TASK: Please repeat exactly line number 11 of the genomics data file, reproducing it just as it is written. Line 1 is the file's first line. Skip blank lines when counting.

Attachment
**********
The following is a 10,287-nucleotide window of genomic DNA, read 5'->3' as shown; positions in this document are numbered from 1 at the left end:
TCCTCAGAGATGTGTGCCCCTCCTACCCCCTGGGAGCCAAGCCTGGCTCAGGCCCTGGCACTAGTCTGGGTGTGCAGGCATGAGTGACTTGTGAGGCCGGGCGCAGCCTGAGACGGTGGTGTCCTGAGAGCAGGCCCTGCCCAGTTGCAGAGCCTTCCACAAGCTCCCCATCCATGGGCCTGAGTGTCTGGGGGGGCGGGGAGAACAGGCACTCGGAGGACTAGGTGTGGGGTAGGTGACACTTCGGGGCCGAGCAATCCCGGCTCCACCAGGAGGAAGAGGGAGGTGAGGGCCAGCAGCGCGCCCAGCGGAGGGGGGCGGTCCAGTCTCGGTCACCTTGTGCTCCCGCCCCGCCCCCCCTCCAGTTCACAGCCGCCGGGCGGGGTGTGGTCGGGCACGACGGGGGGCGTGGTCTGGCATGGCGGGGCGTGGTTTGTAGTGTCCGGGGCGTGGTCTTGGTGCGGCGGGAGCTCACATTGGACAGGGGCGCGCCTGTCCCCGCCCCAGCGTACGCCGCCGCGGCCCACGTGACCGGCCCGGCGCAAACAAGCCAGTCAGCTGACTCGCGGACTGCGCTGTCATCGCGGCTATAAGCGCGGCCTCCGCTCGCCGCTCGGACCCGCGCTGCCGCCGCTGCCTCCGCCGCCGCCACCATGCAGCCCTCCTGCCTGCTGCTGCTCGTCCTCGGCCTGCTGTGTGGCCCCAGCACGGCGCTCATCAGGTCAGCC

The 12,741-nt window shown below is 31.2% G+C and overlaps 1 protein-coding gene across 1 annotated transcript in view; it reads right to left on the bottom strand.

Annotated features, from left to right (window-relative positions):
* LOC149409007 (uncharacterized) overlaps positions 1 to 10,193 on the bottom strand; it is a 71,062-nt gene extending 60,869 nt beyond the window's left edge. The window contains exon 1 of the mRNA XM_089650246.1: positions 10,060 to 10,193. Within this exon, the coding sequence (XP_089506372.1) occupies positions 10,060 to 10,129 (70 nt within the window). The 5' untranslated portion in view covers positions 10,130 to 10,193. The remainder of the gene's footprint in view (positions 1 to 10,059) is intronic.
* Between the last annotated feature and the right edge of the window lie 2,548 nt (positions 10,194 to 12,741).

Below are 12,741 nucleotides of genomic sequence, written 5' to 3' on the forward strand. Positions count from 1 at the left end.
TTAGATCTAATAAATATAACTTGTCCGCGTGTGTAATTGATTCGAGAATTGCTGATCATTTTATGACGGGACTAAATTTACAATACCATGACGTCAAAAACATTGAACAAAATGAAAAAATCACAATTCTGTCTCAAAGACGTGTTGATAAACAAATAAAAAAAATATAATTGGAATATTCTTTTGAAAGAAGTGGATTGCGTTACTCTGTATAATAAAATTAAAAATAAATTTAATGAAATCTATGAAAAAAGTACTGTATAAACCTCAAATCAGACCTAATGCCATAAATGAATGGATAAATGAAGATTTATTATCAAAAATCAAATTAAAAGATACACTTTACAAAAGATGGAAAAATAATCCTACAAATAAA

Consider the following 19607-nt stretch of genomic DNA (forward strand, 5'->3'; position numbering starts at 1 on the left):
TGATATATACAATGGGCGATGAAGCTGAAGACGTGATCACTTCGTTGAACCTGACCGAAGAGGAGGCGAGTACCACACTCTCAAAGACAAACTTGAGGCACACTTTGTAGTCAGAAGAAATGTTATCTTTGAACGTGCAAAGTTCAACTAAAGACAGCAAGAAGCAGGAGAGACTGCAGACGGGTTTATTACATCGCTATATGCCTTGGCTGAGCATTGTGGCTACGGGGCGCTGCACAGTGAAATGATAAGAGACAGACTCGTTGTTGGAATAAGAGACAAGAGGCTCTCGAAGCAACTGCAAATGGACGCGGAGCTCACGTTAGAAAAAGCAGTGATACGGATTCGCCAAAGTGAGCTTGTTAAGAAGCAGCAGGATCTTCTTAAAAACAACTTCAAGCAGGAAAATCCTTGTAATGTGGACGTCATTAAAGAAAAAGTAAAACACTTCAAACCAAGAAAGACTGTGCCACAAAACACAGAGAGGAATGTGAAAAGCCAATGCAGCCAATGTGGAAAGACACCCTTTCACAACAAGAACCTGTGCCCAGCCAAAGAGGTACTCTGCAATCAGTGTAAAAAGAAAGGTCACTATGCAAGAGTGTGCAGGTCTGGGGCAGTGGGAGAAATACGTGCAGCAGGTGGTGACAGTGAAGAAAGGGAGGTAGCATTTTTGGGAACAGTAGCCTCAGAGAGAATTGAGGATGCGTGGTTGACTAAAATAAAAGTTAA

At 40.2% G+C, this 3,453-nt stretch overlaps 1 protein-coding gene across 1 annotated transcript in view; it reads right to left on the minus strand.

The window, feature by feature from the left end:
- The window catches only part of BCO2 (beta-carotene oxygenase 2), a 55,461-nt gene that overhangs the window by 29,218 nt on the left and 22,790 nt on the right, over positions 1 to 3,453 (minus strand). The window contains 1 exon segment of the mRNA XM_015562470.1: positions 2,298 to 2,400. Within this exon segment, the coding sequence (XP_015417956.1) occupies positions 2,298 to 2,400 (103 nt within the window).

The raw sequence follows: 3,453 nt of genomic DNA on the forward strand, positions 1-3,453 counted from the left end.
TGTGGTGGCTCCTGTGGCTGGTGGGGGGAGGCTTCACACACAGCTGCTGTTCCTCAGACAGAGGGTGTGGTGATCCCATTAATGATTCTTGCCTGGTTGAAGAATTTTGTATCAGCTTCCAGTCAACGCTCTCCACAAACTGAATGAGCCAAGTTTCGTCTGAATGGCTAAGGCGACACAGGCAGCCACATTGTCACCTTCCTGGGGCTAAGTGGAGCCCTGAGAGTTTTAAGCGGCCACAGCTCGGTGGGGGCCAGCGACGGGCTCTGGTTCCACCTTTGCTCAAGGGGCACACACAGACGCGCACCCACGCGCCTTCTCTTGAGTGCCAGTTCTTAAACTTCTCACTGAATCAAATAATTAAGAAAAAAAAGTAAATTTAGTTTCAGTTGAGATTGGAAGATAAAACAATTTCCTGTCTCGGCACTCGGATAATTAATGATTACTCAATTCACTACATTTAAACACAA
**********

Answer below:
At 40.2% G+C, this 3,453-nt stretch overlaps 1 protein-coding gene across 1 annotated transcript in view; it reads right to left on the minus strand.